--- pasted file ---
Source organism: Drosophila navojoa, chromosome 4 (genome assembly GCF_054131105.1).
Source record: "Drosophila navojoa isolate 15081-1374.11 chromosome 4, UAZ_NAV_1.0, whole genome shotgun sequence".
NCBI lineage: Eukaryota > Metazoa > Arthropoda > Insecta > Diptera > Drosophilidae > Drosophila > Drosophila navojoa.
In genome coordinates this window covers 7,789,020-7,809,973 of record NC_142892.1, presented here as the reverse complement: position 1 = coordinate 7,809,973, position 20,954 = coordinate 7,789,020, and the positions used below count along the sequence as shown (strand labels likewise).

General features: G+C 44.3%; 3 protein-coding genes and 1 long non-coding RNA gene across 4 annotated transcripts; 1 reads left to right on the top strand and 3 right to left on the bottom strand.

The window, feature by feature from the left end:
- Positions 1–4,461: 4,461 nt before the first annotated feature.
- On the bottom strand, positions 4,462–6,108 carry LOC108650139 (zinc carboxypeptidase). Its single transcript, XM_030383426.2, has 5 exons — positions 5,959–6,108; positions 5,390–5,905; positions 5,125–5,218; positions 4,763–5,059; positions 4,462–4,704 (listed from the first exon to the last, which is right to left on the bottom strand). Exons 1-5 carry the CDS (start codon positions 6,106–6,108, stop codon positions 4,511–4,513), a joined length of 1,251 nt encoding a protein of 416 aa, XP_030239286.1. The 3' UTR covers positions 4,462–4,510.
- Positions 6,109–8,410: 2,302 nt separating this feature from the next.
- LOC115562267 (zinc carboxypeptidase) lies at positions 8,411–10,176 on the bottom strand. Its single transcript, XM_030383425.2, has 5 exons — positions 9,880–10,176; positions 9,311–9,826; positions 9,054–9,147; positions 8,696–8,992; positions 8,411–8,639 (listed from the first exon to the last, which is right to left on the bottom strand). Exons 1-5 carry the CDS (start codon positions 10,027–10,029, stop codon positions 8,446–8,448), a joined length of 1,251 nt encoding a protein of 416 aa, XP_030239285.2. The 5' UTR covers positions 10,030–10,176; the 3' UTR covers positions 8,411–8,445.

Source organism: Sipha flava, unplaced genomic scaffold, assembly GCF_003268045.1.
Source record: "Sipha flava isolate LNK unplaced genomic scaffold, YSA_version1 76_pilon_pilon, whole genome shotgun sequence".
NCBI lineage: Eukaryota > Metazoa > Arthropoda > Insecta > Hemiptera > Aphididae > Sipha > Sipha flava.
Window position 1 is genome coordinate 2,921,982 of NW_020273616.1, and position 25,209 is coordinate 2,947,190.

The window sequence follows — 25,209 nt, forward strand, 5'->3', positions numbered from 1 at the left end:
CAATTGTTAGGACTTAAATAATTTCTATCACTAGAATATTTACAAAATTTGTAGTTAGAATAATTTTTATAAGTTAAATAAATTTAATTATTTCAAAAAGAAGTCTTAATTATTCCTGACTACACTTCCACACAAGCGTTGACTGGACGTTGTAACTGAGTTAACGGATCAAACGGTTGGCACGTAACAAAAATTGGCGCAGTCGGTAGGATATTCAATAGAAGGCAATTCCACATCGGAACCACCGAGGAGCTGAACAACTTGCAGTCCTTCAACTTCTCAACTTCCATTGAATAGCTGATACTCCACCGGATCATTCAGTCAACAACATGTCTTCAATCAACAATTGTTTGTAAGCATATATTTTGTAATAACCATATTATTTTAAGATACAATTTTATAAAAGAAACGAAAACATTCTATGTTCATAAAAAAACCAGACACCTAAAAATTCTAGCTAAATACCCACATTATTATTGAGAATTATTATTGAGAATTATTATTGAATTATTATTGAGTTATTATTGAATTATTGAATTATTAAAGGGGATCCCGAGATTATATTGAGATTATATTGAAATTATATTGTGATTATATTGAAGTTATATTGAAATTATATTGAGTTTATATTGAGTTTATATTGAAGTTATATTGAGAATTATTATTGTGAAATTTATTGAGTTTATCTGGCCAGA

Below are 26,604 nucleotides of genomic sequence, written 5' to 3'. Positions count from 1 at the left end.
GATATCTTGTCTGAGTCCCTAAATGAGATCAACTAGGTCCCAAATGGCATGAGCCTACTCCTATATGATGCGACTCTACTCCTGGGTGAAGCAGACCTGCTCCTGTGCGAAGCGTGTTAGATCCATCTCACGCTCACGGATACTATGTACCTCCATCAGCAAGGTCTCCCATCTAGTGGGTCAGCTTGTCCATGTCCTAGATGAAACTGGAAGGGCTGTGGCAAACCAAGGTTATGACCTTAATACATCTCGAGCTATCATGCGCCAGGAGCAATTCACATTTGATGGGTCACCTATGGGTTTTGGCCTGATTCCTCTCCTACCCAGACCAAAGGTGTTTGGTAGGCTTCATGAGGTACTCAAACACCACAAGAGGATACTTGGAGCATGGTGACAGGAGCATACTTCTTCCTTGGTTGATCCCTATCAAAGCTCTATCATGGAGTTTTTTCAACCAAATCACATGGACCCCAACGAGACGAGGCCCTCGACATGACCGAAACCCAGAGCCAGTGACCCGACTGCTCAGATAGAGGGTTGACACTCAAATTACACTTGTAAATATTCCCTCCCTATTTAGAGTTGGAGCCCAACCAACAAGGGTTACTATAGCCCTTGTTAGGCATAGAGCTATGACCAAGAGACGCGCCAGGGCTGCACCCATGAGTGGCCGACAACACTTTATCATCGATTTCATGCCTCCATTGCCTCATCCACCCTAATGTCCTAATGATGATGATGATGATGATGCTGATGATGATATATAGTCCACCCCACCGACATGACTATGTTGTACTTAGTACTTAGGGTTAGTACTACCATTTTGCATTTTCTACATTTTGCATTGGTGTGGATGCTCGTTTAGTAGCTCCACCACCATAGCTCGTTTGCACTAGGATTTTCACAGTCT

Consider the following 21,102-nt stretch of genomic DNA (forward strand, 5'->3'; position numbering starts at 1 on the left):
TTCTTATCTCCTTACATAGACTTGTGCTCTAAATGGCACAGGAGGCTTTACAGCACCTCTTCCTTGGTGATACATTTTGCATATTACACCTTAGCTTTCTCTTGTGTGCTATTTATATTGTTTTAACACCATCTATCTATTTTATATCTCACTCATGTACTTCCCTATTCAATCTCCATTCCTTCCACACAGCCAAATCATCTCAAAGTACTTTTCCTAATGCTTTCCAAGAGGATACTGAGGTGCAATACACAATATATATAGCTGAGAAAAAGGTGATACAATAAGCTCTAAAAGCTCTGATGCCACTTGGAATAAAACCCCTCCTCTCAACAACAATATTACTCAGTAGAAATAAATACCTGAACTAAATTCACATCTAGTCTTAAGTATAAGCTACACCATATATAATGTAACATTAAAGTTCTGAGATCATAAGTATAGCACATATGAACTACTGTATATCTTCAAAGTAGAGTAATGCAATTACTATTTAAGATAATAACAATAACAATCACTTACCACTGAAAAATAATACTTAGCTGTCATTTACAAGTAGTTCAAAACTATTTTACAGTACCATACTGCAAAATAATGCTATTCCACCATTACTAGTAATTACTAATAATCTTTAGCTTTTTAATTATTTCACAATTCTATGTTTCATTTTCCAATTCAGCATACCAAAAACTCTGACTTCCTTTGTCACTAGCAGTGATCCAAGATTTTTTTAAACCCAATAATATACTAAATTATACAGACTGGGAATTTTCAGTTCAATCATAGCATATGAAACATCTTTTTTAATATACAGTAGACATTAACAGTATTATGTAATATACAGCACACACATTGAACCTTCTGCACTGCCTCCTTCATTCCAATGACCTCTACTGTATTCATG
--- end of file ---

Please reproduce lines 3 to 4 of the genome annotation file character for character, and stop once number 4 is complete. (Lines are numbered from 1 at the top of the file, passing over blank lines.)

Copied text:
NCBI lineage: Eukaryota > Metazoa > Arthropoda > Insecta > Diptera > Drosophilidae > Drosophila > Drosophila navojoa.
In genome coordinates this window covers 7,789,020-7,809,973 of record NC_142892.1, presented here as the reverse complement: position 1 = coordinate 7,809,973, position 20,954 = coordinate 7,789,020, and the positions used below count along the sequence as shown (strand labels likewise).